My collaborator and I are constantly debating about the new gynecology guidelines and whether to pap or not.  He disagrees with the 21 and up first time pap smears for sexually active women and young girls.  Should they be subjected to a screening exam because they are being responsible and seeking birth control methods?  Does the birth control effect the changes in cervical cancer or the progression of HPV into invasive cancer enough to withhold until further testing is sought and that would include further invasive procedures?  Furthermore the guidelines never suggest discontinuing OCP usage in women who do test positive with HPV high risk or otherwise.

As I struggle with the decision to base my practice on guidelines or not, I wonder who will be "set free."  I started this article 2 months ago and as I struggle to get tests ordered for my patients and insurance companies are arguing with me. They insist on negotiating to get more tests done instead of just covering the test that I am ordering, now I begin to see the light that is "guiding" my collaborating physician.  I know better than to challenge him on most subjects, because he has 25 years of practice over me, but that doesn't mean that I'm going to stop trying.

Latest research on mammograms and late stage

Thursday, February 14, 2013

Thank you Senator Bill Galvano

There is a new piece of legislation being worked on to keep nurses from using the title "doctor" even if they are graduates of a doctoral nursing program.  A Florida Senator is trying to make it a 3rd degree felony.  A charge up next to burglary, elderly neglect and animal cruelty ending in death.  Sure, that makes perfect sense.  Hey, because I am might be  PhD and say "I'm Dr. Jones" I should share a jail cell with someone who tied a pit bull to a fence and lit them on fire.

I have met Medical Assistants and RNs who call their selves "nurses" and "PAs" and they are not even close to having completed an educational track that could be mistaken as such.  They were not bad people, and they were not trying to pull the wool over someones eyes.  They were simply saving a lengthy explanation of what their actual job entails.  Anyone who has an occupation outside of the doctor seems to need to carry around a job description in order to get patients to understand what their role is.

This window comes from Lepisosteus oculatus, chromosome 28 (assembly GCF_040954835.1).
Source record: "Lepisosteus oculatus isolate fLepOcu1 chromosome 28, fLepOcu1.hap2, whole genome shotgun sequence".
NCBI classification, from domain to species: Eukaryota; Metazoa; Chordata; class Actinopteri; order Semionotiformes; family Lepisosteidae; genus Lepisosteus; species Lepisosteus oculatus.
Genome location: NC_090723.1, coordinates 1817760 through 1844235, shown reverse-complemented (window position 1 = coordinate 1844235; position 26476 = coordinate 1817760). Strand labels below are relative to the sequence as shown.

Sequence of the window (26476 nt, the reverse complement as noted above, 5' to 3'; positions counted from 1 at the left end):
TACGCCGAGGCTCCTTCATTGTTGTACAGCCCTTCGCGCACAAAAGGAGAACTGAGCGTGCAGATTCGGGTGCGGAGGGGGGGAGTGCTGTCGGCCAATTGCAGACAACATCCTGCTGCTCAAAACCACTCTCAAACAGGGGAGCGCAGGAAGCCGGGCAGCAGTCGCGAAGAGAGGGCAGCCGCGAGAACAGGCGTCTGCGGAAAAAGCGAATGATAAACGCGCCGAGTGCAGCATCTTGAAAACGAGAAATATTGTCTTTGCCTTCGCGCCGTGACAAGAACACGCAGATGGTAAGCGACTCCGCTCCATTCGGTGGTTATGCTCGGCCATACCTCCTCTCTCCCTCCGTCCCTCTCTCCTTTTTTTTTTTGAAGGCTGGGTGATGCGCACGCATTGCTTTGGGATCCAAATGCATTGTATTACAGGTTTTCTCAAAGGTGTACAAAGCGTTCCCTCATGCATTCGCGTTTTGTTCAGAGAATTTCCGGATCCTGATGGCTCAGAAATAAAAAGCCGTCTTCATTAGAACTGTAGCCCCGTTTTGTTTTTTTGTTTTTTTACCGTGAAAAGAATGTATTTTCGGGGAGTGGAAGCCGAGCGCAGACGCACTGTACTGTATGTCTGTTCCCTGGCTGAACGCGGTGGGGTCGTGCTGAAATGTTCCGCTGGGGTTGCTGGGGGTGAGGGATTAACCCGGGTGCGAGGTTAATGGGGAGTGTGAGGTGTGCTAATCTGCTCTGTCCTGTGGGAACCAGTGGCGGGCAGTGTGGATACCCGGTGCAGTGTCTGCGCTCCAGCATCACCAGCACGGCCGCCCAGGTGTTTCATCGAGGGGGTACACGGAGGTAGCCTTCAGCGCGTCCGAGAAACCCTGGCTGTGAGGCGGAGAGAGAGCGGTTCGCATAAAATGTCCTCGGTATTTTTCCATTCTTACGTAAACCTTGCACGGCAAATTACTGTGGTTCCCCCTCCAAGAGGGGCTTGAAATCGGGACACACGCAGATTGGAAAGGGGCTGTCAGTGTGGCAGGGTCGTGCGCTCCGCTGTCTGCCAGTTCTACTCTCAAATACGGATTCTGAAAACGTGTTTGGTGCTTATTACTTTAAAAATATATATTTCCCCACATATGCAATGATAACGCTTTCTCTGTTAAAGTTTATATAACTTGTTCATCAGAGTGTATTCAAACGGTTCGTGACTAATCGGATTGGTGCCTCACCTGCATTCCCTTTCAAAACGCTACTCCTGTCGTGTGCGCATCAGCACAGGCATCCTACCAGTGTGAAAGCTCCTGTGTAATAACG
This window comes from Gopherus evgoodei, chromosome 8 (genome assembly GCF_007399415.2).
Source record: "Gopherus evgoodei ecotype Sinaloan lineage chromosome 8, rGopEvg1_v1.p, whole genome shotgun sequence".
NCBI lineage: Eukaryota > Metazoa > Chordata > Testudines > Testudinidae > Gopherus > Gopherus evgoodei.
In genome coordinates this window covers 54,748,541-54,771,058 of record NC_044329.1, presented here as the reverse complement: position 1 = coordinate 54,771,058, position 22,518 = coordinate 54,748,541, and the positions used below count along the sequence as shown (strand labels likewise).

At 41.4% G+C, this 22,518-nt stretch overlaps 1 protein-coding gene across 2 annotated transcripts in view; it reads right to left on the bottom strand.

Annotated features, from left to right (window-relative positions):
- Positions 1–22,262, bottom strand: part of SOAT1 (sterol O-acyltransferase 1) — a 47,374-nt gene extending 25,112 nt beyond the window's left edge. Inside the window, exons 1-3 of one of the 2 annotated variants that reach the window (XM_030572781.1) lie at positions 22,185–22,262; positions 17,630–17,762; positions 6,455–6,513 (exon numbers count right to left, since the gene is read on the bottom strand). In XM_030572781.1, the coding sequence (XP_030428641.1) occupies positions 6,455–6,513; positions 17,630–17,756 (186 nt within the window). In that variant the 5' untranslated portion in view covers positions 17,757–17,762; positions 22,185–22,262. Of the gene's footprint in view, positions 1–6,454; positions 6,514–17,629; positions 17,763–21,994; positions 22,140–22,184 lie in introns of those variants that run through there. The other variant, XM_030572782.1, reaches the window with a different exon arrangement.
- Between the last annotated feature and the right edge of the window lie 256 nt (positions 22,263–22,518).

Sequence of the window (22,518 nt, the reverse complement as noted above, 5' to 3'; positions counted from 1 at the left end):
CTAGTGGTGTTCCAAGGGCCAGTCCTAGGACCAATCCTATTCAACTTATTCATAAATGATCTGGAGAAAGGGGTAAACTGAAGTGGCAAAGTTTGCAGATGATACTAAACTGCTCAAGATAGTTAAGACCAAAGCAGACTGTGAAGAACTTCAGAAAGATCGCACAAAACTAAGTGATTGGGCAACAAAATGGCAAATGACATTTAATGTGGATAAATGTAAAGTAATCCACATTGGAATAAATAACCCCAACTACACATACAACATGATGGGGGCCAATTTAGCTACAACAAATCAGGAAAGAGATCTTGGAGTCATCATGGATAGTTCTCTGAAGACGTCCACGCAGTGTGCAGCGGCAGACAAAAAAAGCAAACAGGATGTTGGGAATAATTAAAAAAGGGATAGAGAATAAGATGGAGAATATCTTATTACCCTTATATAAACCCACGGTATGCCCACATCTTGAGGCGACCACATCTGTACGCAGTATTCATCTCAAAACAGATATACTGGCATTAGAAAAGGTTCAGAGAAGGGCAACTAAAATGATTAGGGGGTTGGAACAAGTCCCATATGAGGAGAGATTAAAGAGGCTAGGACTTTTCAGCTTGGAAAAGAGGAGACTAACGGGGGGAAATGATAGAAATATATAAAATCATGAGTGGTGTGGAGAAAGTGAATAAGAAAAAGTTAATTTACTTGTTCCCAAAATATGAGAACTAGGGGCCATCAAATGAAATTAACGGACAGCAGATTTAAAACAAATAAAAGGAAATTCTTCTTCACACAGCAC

The hardest position I have ever held is one as a Nurse Practitioner.  The one of the hardest parts of my job is trying to explain to the patient that they don't have to consult with the doctor after seeing me.  I'm not there to take their blood pressure and I'm not going to get the doctor to come in and check up on our plan that we just established for treatment.  I'm not a student doctor, a helper or an assistant.  People who don't work in the medical field (and even sometimes people who do) just don't get what we do.

All that being said, should we make it a 3rd degree felony for saying that we hold a title that was rightfully earned?  We are not ashamed of our titles and we actually want you to understand our roles, but it is really difficult to do in the small time frame which insurance companies and government allot for us to spend with each person.  I actually haven't met a Nurse Practitioner yet that doesn't correct patients or other practitioners when referred to as a medical doctor. I have not met a nurse who has complained when others who do not hold the same level of education refer to their selves as "nurses."  People throw around the title "nurse" constantly without a second thought.  I don't see a law being discussed to make that a felony or any other penalty for that matter.